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OCR for page 63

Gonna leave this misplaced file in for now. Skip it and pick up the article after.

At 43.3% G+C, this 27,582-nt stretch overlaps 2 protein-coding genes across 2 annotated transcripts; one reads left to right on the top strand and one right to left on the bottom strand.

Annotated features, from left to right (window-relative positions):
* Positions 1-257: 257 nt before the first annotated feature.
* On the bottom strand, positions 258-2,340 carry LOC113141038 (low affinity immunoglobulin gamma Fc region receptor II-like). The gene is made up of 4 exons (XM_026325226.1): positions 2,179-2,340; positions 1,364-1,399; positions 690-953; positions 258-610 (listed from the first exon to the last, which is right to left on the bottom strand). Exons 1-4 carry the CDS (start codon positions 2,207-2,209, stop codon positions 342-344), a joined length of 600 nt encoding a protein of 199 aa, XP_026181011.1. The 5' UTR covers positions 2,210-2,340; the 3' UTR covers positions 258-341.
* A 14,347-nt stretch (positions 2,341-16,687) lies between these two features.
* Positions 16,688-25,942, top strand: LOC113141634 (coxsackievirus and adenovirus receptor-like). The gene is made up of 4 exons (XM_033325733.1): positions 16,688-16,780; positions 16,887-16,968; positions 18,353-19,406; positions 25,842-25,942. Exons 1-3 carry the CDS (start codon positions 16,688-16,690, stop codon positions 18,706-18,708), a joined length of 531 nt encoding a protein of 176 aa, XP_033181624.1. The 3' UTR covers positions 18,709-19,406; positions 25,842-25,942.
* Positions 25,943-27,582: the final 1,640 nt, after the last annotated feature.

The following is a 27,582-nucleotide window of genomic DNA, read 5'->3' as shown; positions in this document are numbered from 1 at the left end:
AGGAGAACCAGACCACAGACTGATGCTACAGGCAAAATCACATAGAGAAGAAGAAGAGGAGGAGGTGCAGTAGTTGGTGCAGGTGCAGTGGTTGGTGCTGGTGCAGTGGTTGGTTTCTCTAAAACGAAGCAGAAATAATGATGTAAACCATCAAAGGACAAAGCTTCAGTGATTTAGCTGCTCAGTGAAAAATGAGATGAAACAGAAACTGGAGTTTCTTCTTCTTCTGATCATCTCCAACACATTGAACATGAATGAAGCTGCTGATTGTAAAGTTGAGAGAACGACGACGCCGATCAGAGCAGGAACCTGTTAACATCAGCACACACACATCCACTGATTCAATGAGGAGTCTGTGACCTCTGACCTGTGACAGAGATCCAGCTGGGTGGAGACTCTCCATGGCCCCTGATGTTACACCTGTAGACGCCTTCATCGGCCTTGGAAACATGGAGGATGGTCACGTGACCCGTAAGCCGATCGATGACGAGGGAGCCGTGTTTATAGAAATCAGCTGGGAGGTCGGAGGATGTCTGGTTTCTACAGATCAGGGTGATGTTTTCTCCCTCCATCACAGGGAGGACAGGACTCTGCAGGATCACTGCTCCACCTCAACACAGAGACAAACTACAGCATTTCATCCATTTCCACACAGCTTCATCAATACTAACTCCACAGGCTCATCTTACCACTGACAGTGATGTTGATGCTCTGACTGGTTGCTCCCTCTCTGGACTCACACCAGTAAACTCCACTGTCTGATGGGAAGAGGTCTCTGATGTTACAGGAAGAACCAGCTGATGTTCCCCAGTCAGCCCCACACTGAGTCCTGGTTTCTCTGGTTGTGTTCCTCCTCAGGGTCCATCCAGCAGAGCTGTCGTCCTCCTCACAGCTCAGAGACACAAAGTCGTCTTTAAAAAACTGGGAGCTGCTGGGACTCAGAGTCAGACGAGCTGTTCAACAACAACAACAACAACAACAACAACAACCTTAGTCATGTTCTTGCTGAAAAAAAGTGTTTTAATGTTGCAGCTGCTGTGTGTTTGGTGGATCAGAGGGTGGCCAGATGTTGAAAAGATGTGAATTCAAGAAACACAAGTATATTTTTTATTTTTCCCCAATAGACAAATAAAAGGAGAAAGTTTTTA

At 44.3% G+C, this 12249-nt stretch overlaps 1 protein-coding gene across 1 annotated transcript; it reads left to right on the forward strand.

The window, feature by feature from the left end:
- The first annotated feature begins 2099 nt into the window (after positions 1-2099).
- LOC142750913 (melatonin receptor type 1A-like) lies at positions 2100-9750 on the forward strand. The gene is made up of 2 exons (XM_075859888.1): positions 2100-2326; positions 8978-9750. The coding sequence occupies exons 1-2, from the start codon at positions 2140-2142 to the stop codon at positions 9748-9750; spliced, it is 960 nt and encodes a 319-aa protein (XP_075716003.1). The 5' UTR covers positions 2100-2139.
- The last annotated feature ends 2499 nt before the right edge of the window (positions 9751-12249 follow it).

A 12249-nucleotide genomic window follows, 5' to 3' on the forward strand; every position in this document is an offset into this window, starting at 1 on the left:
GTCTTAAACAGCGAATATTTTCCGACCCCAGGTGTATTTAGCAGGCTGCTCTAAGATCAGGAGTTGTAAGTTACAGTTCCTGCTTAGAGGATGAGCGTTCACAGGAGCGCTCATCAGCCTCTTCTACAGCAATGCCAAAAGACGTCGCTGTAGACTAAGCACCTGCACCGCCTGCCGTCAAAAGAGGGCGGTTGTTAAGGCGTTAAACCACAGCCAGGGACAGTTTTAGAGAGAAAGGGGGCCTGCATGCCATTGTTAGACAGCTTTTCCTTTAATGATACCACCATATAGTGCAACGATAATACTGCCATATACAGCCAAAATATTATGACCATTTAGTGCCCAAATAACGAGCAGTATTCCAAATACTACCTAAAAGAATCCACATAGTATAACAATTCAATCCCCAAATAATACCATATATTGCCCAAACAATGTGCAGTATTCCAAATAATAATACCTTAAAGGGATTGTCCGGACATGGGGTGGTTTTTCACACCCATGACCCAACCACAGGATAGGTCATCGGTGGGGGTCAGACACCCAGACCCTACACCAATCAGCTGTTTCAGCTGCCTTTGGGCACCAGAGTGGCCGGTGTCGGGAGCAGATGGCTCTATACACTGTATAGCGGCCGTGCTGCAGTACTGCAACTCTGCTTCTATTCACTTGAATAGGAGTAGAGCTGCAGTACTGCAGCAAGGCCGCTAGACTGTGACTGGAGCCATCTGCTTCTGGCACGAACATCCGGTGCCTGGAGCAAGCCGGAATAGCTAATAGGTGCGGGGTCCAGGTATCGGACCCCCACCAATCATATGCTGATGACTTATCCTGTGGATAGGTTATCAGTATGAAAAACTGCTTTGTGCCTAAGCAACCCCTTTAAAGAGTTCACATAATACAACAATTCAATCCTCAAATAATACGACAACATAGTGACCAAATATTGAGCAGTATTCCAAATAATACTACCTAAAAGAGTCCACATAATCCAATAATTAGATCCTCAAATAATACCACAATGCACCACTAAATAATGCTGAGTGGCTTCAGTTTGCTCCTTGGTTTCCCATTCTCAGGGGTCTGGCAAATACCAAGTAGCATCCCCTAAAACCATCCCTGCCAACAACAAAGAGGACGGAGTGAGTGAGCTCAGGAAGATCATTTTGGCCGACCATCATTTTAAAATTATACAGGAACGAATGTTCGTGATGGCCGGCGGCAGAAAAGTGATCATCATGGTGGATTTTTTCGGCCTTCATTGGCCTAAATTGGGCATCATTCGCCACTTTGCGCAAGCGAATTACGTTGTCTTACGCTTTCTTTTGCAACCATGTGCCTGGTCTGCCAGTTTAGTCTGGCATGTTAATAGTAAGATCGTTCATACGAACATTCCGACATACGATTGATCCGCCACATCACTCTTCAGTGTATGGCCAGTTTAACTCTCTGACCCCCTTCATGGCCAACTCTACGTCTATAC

Safety Reporting System Best Practices 63 were handled by a third-party agent who was responsible for de-identifying the reports and in some instances coding the incident factors. Pilot Implementation Prior to full-scale implementation, piloting the system is recommended. The merits of instituting a pilot system are as follows: Allows the safety reporting system to be tested at a few choice sites or departments to identify program strengths and weaknesses Gives the implementation team an opportunity to monitor program effectiveness and make any necessary adjustments before full-scale implementation Lowers the overall cost of the system because the system design is optimized before its adoption The research team learned that one of the most important practices for implementing a pilot system is that it must have high visibility. Ways to market a pilot safety reporting system include posters, news conference at trade shows, and trade publications. One program used direct mail with a program kit to encourage reporting. Most safety reporting programs held town hall-like meetings with representatives from labor and management whereby employees could raise concerns and have their questions answered. One program used focus groups conducted with employees to evaluate the reporting form and reporting system features. These methods are highly recommended before rolling out a pilot safety reporting system. Training for the program stakeholders should include the following: Provide consistent information across all stakeholders. Educate how program addresses transit agency's safety goals and culture. Educate how safety reporting removes threats to safety. Clearly define and explain reporting incentives. Make sure stakeholders fully understand the safety reporting process. Provide training on the principles of trust and how to develop it. Develop teamwork skills for report review teams. Explain how to use the taxonomy to classify events and the related causal and contributing factors including root cause analysis. Stress importance of responding to recommendations of report review teams. Provide periodic refresher training. Integrate with new hire training. Memorandum of Understanding For existing organization-based safety reporting systems (i.e., not a centralized repository of incident reports such as ASRS), an agreement between the organization's management (e.g., airline or railroad), the labor union, and the regulatory agency had to be negotiated. Originating from the airline industry model of safety reporting systems, this agreement is referred to as an MOU. The basic (core) information included in an MOU is as follows: Describes how the information obtained from the reports will be analyzed Authorizes nonpunitive response to noncompliance including skill enhancement or system corrective action to help solve safety issues; reports accepted under the program will result in lesser action or no action, depending on whether it is a sole-source report